Timeline, the redesigned version of the profile that Facebook launched yesterday at f8, gives users much more flexibility in how they present themselves. Users can customize their banner image, make certain types of content more prominent, and decide what moments of their life they want to feature. Everything users have ever posted to Facebook is now much more accessible, so most will want to browse through their Timeline and ensure all their content is appropriate and has the right privacy settings.
Here we’ll walk-through all the new features available in Timeline, how to control what’s displayed, and discuss how Timeline will impact users and the rest of the site. Facebook has struck a balance between creating a common structure for all profiles but giving users to ability customize the way they present themselves within those boundaries. In this way, the site has become more personal without following Myspace’s mistake of allowing users so much freedom over arrangement of core features that browsing becomes confusing.
Those who want to early access to Timeline can sign up at its new about page. It’s also possible to get a developer release of the Timeline now. To get access, those who aren’t already developers users must have a verified account and install the Developer app, then create an application, click “Get Started Using Open Graph”, edit some settings, then wait a few minutes and return to their profile. They should see the Timeline, and can select to make it visible it to their friends immediately or it will be automatically published on September 29th, 2011.
At the top of the Timeline is the Cover, a giant banner image. Users can select any of their their album photos as their Cover, or upload a new image. Once selected, users can click on their Cover to bring up options to reposition it, choose a new image, or remove their current Cover.
With this option, Facebook has given users more control over the look of their profile than ever before. It may also lead to the rise of applications that let users create collages or other special images specifically for use as Covers.
Below the Cover users see the biographical information that previously appeared on their Info tab. This includes their work, education, current city, and hometown. There’s also an “About” link that expands the Info section to reveal work and education details, a “History by the Year” of a user’s employment and schooling, a user’s Relationships and Family connections, their About Me text, favorite quotes, basic info and contact info. Users no longer have the option to “Feature” certain friend lists, family members, or Groups.
To get users to keep their Info up to date, there are edit links in the expanded About section and a big Update Info on the main Timeline view. By getting people to share as much biographical information as possible, Facebook gains valuable data that it can charge advertisers to use for targeting their ads.
Featured Content Categories
Beside the Info section, the Timeline displays four channels of different types of content. By default, these are Friends, Photos, Map, and Likes, but users can click a drop-down to swap in other categories into the featured slots. When viewing a friend’s Timeline, this drop-down reveal the non-featured categories.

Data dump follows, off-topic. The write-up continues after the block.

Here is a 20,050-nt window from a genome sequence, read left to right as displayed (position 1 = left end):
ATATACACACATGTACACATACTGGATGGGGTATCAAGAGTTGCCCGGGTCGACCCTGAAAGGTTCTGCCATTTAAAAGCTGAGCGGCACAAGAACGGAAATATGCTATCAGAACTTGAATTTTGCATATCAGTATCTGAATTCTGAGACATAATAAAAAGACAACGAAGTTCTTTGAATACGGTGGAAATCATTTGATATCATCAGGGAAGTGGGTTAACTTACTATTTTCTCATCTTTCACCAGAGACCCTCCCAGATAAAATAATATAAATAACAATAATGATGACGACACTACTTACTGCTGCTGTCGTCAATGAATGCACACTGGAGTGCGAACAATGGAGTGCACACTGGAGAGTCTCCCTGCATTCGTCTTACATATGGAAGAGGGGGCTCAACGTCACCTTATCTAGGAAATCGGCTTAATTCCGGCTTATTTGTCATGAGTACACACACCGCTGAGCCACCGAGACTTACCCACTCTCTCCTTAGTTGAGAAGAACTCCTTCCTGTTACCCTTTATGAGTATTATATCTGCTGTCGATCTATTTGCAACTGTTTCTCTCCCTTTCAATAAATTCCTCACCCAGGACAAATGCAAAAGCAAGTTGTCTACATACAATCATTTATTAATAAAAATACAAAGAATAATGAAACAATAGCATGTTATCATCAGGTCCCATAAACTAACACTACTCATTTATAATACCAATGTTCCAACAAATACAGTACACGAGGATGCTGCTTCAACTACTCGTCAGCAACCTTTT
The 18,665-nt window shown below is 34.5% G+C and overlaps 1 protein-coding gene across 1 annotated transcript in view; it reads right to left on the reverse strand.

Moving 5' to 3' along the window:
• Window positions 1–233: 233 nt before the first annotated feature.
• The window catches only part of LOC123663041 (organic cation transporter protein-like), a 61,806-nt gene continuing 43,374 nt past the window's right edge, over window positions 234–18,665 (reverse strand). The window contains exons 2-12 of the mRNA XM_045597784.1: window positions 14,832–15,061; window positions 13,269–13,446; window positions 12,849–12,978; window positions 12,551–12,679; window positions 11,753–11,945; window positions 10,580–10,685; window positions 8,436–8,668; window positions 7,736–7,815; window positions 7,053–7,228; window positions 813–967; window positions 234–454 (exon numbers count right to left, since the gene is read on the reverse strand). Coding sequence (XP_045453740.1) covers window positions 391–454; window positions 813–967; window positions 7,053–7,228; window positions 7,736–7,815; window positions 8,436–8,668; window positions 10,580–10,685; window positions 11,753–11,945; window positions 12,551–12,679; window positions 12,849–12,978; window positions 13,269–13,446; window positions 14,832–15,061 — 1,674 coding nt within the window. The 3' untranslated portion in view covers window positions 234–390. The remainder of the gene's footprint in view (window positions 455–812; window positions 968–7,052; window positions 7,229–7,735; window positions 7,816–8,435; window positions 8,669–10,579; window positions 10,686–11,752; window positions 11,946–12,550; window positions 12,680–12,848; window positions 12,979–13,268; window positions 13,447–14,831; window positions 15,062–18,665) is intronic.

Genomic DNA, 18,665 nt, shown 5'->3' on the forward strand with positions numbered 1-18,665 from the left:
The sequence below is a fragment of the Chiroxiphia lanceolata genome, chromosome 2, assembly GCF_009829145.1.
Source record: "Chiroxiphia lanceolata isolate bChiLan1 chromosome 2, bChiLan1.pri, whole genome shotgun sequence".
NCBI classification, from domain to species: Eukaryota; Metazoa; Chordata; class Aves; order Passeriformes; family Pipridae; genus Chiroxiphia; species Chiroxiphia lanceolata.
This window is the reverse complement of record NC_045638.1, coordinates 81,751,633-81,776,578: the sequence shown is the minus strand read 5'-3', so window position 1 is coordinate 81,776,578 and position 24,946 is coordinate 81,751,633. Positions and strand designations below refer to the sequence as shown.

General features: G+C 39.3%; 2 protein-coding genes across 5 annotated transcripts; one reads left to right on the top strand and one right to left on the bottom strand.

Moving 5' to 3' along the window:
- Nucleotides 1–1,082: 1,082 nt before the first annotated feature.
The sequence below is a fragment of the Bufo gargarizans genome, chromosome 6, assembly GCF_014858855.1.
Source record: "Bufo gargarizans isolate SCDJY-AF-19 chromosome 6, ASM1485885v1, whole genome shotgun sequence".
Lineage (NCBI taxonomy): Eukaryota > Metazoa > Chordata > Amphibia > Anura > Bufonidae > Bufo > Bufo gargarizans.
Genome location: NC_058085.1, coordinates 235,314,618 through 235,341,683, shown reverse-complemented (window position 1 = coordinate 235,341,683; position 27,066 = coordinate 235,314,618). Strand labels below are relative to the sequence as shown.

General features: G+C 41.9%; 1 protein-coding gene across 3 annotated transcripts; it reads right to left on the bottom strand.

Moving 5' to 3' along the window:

The categories users can choose from include:
- Friends – Displays all of a user’s friends including a overlaid count of their mutual friends. When expanded, friends can be searched through or sorted by characteristic. A privacy control and link to the Find Friends feature appear in a user’s own Friends section.
- Photos – All of a user’s photo albums and videos, followed by their tagged photos and videos. Each album includes a privacy control. As the old photostrip has been replaced with the Cover this this photos section, users must pick one photo to represent them instead of five.
- Likes – A user’s Liked Pages sorted by category, with their Favorite Likes shown first followed by links to see all Pages in that category. Below, a user’s Liked Pages are displayed in reverse chronological order. With access from the main profile view, Pages now have a bigger opportunity to gain new Fans from users browsing the Likes of their friends.
- Map – A Bing map of all of a user’s location-tagged posts and updates.The map can be sorted by categories such as photos, event check-ins, or restaurants. Zooming in and clicking on an individual pushpin displays the original update.
- Subscribers – All of a user’s public and friend subscribers, and settings to control notifications and privacy.
- Subscriptions – The people a user is subscribed to.
- Notes – One column of the Notes written by users, and another of Notes that tag them. There are also links to write a new Note and view drafts.
- Apps – Users can add any of their installed apps into the category channels. When clicked on, they display a dedicated timeline of all a user’s activity within the app. Users can also see the most recently used apps of friends. The ability to display Apps more prominently in the profile could lead to a boom of development of utility apps similar to those that appear in the Profile Boxes a few years ago.
- Certain preferred media partners, such as Spotify and Hulu show a special “All Time” of a user’s most frequently consumed content, such as their one most watched video and a list of their other “Top Videos Watched”. The ability to display Apps more prominently in the profile could lead to a boom of development of utility apps similar to those that appear in the Profile Boxes a few years ago. Facebook also automatically creates categories that aggregate specific types of media activity, such as “Music” category that shows Spotify and Rdio activity together.